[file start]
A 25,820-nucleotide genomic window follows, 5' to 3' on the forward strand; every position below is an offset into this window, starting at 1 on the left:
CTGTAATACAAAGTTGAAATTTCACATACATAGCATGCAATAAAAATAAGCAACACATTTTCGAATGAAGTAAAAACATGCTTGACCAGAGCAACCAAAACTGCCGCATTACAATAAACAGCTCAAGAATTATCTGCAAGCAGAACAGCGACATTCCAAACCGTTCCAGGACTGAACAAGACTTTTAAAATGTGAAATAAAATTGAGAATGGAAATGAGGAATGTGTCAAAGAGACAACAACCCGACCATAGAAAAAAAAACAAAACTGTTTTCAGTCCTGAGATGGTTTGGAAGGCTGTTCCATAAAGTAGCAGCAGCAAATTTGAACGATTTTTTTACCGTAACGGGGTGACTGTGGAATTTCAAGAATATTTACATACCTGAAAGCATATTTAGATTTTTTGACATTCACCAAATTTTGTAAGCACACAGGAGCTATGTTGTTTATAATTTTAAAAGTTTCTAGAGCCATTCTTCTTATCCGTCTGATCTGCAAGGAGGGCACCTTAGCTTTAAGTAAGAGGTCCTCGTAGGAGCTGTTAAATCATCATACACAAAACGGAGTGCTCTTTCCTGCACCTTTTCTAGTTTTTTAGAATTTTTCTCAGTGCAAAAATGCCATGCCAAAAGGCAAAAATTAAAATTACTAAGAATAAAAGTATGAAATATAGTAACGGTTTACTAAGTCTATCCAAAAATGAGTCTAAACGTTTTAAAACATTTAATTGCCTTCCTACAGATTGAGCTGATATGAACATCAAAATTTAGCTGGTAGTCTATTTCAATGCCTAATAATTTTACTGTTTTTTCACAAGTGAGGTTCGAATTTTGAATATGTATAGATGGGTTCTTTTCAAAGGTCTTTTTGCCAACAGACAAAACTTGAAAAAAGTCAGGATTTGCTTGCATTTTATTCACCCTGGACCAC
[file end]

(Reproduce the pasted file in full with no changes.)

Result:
A 25,820-nucleotide genomic window follows, 5' to 3' on the forward strand; every position below is an offset into this window, starting at 1 on the left:
CTGTAATACAAAGTTGAAATTTCACATACATAGCATGCAATAAAAATAAGCAACACATTTTCGAATGAAGTAAAAACATGCTTGACCAGAGCAACCAAAACTGCCGCATTACAATAAACAGCTCAAGAATTATCTGCAAGCAGAACAGCGACATTCCAAACCGTTCCAGGACTGAACAAGACTTTTAAAATGTGAAATAAAATTGAGAATGGAAATGAGGAATGTGTCAAAGAGACAACAACCCGACCATAGAAAAAAAAACAAAACTGTTTTCAGTCCTGAGATGGTTTGGAAGGCTGTTCCATAAAGTAGCAGCAGCAAATTTGAACGATTTTTTTACCGTAACGGGGTGACTGTGGAATTTCAAGAATATTTACATACCTGAAAGCATATTTAGATTTTTTGACATTCACCAAATTTTGTAAGCACACAGGAGCTATGTTGTTTATAATTTTAAAAGTTTCTAGAGCCATTCTTCTTATCCGTCTGATCTGCAAGGAGGGCACCTTAGCTTTAAGTAAGAGGTCCTCGTAGGAGCTGTTAAATCATCATACACAAAACGGAGTGCTCTTTCCTGCACCTTTTCTAGTTTTTTAGAATTTTTCTCAGTGCAAAAATGCCATGCCAAAAGGCAAAAATTAAAATTACTAAGAATAAAAGTATGAAATATAGTAACGGTTTACTAAGTCTATCCAAAAATGAGTCTAAACGTTTTAAAACATTTAATTGCCTTCCTACAGATTGAGCTGATATGAACATCAAAATTTAGCTGGTAGTCTATTTCAATGCCTAATAATTTTACTGTTTTTTCACAAGTGAGGTTCGAATTTTGAATATGTATAGATGGGTTCTTTTCAAAGGTCTTTTTGCCAACAGACAAAACTTGAAAAAAGTCAGGATTTGCTTGCATTTTATTCACCCTGGACCAC